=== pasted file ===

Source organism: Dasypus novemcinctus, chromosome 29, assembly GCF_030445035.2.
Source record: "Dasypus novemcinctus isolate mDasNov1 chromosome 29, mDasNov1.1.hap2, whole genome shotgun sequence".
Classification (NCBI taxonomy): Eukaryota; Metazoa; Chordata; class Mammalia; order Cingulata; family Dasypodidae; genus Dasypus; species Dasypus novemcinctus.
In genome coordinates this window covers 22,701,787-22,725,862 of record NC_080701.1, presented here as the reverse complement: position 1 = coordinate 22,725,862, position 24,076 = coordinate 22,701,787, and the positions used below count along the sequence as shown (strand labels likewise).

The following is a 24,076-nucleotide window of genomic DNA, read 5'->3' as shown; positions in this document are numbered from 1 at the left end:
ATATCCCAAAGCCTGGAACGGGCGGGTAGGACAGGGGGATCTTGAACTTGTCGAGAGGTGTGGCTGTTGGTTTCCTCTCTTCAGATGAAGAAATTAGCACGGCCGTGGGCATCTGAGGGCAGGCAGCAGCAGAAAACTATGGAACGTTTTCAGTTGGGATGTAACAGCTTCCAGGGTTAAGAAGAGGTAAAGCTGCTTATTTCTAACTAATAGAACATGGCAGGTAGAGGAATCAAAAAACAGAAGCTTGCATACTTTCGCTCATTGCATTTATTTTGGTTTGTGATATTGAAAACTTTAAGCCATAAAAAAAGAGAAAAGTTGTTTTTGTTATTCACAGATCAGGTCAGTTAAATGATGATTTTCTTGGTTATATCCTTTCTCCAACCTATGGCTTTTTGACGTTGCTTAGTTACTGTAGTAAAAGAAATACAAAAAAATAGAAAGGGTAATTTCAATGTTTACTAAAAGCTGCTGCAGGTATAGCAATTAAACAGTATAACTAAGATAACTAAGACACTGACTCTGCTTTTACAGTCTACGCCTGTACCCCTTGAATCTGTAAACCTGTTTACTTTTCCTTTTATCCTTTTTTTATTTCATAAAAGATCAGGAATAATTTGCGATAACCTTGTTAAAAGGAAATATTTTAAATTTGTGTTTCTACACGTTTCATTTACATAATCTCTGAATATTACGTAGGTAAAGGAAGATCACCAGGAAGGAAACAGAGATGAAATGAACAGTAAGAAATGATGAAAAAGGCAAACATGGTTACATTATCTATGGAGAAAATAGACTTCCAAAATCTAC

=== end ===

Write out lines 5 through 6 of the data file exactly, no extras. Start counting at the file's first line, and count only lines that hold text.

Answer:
The following is a 24,076-nucleotide window of genomic DNA, read 5'->3' as shown; positions in this document are numbered from 1 at the left end:
ATATCCCAAAGCCTGGAACGGGCGGGTAGGACAGGGGGATCTTGAACTTGTCGAGAGGTGTGGCTGTTGGTTTCCTCTCTTCAGATGAAGAAATTAGCACGGCCGTGGGCATCTGAGGGCAGGCAGCAGCAGAAAACTATGGAACGTTTTCAGTTGGGATGTAACAGCTTCCAGGGTTAAGAAGAGGTAAAGCTGCTTATTTCTAACTAATAGAACATGGCAGGTAGAGGAATCAAAAAACAGAAGCTTGCATACTTTCGCTCATTGCATTTATTTTGGTTTGTGATATTGAAAACTTTAAGCCATAAAAAAAGAGAAAAGTTGTTTTTGTTATTCACAGATCAGGTCAGTTAAATGATGATTTTCTTGGTTATATCCTTTCTCCAACCTATGGCTTTTTGACGTTGCTTAGTTACTGTAGTAAAAGAAATACAAAAAAATAGAAAGGGTAATTTCAATGTTTACTAAAAGCTGCTGCAGGTATAGCAATTAAACAGTATAACTAAGATAACTAAGACACTGACTCTGCTTTTACAGTCTACGCCTGTACCCCTTGAATCTGTAAACCTGTTTACTTTTCCTTTTATCCTTTTTTTATTTCATAAAAGATCAGGAATAATTTGCGATAACCTTGTTAAAAGGAAATATTTTAAATTTGTGTTTCTACACGTTTCATTTACATAATCTCTGAATATTACGTAGGTAAAGGAAGATCACCAGGAAGGAAACAGAGATGAAATGAACAGTAAGAAATGATGAAAAAGGCAAACATGGTTACATTATCTATGGAGAAAATAGACTTCCAAAATCTAC